On August 5, 2015, the SEC adopted the pay ratio disclosure rule,[1] as required by Section 953(b) of the Dodd-Frank Wall Street Reform and Consumer Protection Act. This new rule comes more than five years after Dodd-Frank was enacted and after thousands of comment letters from companies, trade groups, unions, and investors. The rule was adopted over strong dissent from two of the five Commissioners. Backed by special interest groups, the rule does little more than attempt to shame corporate America while providing no meaningful benefit to investors. Under the rule, public companies will be required to disclose, in any proxy statement, registration statement, or other filing that requires executive compensation disclosure, the total compensation of its CEO, the median compensation of its employees, and the ratio between those two amounts.[2] [3] The rule applies to executive compensation disclosures for fiscal years that start on or after January 1, 2017. The rule does not apply to foreign private issuers, smaller reporting companies, emerging growth companies, or investment companies.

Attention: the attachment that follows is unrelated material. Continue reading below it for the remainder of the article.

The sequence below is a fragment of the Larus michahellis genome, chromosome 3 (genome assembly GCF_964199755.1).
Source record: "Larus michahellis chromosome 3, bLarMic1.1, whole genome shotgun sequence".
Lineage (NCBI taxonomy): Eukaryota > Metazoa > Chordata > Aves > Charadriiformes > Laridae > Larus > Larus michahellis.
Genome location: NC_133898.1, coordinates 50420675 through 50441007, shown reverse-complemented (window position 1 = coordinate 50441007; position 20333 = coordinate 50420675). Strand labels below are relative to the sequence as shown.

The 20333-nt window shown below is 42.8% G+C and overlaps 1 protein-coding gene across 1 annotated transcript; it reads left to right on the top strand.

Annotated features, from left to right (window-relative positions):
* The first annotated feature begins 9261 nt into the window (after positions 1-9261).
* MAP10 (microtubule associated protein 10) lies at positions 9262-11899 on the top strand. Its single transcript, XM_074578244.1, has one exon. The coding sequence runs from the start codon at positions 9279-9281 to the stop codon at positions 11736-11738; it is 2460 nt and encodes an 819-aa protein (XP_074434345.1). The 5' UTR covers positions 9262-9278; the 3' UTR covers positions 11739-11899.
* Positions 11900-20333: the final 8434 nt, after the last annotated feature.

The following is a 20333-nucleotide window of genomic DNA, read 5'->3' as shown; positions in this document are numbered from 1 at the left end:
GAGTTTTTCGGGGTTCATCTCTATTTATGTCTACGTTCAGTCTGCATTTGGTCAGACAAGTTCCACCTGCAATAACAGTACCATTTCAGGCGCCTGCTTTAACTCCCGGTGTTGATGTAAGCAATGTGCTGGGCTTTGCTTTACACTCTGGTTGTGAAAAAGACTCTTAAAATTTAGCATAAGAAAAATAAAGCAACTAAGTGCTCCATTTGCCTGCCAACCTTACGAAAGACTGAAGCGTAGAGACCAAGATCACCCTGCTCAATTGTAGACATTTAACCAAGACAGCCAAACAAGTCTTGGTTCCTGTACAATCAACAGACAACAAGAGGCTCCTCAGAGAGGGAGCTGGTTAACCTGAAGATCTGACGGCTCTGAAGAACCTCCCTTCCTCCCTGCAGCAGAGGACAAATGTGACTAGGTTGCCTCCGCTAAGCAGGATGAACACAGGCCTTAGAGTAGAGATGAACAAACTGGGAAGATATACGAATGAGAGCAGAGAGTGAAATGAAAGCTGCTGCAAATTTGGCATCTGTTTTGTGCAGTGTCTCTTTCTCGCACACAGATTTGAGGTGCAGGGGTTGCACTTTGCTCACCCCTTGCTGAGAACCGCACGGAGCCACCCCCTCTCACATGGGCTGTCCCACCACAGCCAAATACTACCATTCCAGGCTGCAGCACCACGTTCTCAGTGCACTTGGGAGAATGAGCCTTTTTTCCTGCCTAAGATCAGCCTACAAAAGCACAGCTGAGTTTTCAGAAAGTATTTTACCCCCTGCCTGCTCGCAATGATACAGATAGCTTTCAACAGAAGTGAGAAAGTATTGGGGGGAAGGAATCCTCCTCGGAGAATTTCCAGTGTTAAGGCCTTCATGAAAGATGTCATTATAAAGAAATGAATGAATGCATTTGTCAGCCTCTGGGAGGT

Key Takeaways

  • Despite the SEC's attempt to somewhat blunt the impact of the rule, companies will still incur significant costs to comply with the rule.
  • For most companies, their first pay ratio disclosure will be in 2018, which is later than expected under the proposed rule. There is no real upside to early disclosure.
  • Due to the expansive definition of "employees" and the burdens on companies doing business in non-U.S. jurisdictions with data privacy laws, companies should not wait too long to begin work in order to comply with this new rule.